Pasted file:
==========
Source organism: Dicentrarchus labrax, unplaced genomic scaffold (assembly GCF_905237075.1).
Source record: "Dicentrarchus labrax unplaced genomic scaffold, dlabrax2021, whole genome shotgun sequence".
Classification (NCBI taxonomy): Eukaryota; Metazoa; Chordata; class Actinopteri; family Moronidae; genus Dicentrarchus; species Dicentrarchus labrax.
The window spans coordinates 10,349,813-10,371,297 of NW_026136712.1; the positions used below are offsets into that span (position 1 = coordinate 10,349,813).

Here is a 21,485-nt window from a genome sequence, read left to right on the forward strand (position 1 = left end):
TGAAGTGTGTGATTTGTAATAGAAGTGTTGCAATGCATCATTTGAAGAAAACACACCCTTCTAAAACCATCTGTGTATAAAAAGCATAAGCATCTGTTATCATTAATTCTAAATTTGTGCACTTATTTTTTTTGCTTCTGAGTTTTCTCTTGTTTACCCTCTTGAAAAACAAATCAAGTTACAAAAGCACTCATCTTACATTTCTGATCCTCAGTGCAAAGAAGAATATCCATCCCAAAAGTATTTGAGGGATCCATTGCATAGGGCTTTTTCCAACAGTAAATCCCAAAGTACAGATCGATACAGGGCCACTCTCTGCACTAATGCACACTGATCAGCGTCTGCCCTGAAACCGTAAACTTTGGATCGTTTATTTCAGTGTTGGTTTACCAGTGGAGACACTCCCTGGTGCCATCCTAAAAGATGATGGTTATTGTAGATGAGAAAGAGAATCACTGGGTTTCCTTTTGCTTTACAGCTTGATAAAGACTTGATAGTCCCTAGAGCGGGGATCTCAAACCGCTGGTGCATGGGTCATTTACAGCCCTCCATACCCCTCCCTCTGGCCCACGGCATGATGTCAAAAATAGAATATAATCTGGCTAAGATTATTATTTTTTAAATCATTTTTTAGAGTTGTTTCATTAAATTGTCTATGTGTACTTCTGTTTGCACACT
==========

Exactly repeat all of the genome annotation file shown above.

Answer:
Source organism: Dicentrarchus labrax, unplaced genomic scaffold (assembly GCF_905237075.1).
Source record: "Dicentrarchus labrax unplaced genomic scaffold, dlabrax2021, whole genome shotgun sequence".
Classification (NCBI taxonomy): Eukaryota; Metazoa; Chordata; class Actinopteri; family Moronidae; genus Dicentrarchus; species Dicentrarchus labrax.
The window spans coordinates 10,349,813-10,371,297 of NW_026136712.1; the positions used below are offsets into that span (position 1 = coordinate 10,349,813).

Here is a 21,485-nt window from a genome sequence, read left to right on the forward strand (position 1 = left end):
TGAAGTGTGTGATTTGTAATAGAAGTGTTGCAATGCATCATTTGAAGAAAACACACCCTTCTAAAACCATCTGTGTATAAAAAGCATAAGCATCTGTTATCATTAATTCTAAATTTGTGCACTTATTTTTTTTGCTTCTGAGTTTTCTCTTGTTTACCCTCTTGAAAAACAAATCAAGTTACAAAAGCACTCATCTTACATTTCTGATCCTCAGTGCAAAGAAGAATATCCATCCCAAAAGTATTTGAGGGATCCATTGCATAGGGCTTTTTCCAACAGTAAATCCCAAAGTACAGATCGATACAGGGCCACTCTCTGCACTAATGCACACTGATCAGCGTCTGCCCTGAAACCGTAAACTTTGGATCGTTTATTTCAGTGTTGGTTTACCAGTGGAGACACTCCCTGGTGCCATCCTAAAAGATGATGGTTATTGTAGATGAGAAAGAGAATCACTGGGTTTCCTTTTGCTTTACAGCTTGATAAAGACTTGATAGTCCCTAGAGCGGGGATCTCAAACCGCTGGTGCATGGGTCATTTACAGCCCTCCATACCCCTCCCTCTGGCCCACGGCATGATGTCAAAAATAGAATATAATCTGGCTAAGATTATTATTTTTTAAATCATTTTTTAGAGTTGTTTCATTAAATTGTCTATGTGTACTTCTGTTTGCACACT